Figure 27. Unrolling of head and tail part of the model

Design- Unrolling Unlike the head and tail part, the body part is unrolled using a program called Grasshopper which enables instant unrolling and ‘tabbing’ of the strips. The script for this process can be seen in figure 29. Grasshopper is used for the body section because it is simpler than the tail and head sections as it has no openings or triangular patterns on it.

Figure 28. Unrolling of body part of the model

Figure 29. Grasshopper script for unrolling and tabbing of body part

Design- Fabrication of Final Model

Figure 30. Fabrication process of the final model

Design- Final Model

The final model shows the complete package of the seeparate sections: head, body and tail. The lighting placed inisde the lantern illuminates the lantern especially in the head and body part. The light is significant to the lantern as it is the main feature of the lantern, as well as a shadow creator. The projection of light from the head creates triangular patterns of shadow. The shape of the lantern clearly reflect the concept of effervescence as it moves from the tail part where the bubbles formed are small to the head part where they get bigger in size. The spikes represent the collapsing and bursting process at the surface of the champagne. Overall, the final lantern model is quite similar to the digital model and it represents the effervescence process quite clearly.

Design- Analysis Fabrication, nowadays, is more practical than it used to be before the development of fabrication technologies, such as computer-controlled cutting tools. It is time-effective and more accurate than hand-cut. This innovation leads to great advantage for design industries which produce large-scale products or massive amount of materials which need to be fabricated. As used for this project, laser cut is one of the innovation for digital design manufacturing. Laser is an amplifier of light, that is, it takes a little bit of light and turns it into an intense beam, which can be focused on a tiny spot and can burn, melt, evaporate or ablate away the material it encounters (Gershenfeld, 2005). Laser cut allows quick implementation of fabricating and accurate result, however it can only work along the x- and y-axis. Some other innovations are additive fabrication technologies which reduce the waste of materials used. While traditional manufacturing method have many limitations and restrictions in its application, digital fabrications aren’t. Practical manufacturing technologies can eliminate constraints that have ruled over product designs. Today, designers might not concern themselves with manufacturability, therefore leading to freedom in design. However, there are some limitations of of fabrication technologies, for example laser cutting. The machine produces fumes which can be toxic which means that it needs to be placed in a well-ventilated environment. It costs a lot of time and money to create it. Laser cutting cannot be used for all kinds of materials, for example brittle and transparent materials, such as glass and crystal, cannot be cut using this technology, however for this project, this wasn’t a problem. Another major limitation is the energy consumption. A huge amount of energy is required to keep the laser cut running and it is dependent on the type of laser, how much is being cut and the thickness of the material.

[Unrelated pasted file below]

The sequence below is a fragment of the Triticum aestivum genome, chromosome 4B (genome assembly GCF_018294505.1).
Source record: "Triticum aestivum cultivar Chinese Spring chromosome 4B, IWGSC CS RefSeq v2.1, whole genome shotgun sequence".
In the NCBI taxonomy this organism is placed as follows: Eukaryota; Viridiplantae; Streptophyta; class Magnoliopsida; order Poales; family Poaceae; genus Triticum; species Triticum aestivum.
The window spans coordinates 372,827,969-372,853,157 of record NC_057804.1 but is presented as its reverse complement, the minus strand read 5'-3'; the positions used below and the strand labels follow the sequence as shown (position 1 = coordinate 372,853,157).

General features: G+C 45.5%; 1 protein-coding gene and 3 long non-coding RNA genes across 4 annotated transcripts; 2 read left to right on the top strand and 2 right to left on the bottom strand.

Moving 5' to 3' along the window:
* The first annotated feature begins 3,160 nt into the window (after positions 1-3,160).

Figure 31. Laser cutter

{ } Reflection

A critical analysis of specific learning outcomes achieved during the course and includes relationship to lecture content and reading materials

Reflection- Analysis I’m interested in natural growth patterns, and the beautiful forms that only nature creates. How that flows through me and how that comes out is what I’m trying to understand.” (Ross Lovegrove, 2012) The lantern model is considered as a representation. Specifically, it is a representation of the theory or concept behind it which is effervescence process. It is also a representation of source of light as the lantern gives off light. In architecture, the lantern may represents material and structural behaviour as it is made up of different media and materials. Hence, the idea of representation is very vast and sometimes abstract or undefined. In the early design process, the model was represented as drawings and sketches. These were two-dimensional representation of the lantern. At this stage, the model looked ‘raw’ and unrealistic. The final product still couldn’t be visualised clearly. The materials were yet to be chosen or considered which means the behaviour of the materials were not discovered yet. As the design went to more physical and three-dimensional representation, for example clay model and digital model, the model can be ‘seen’ a little clearer. There were texture, flow and depth which contribute to the realisation of the concept.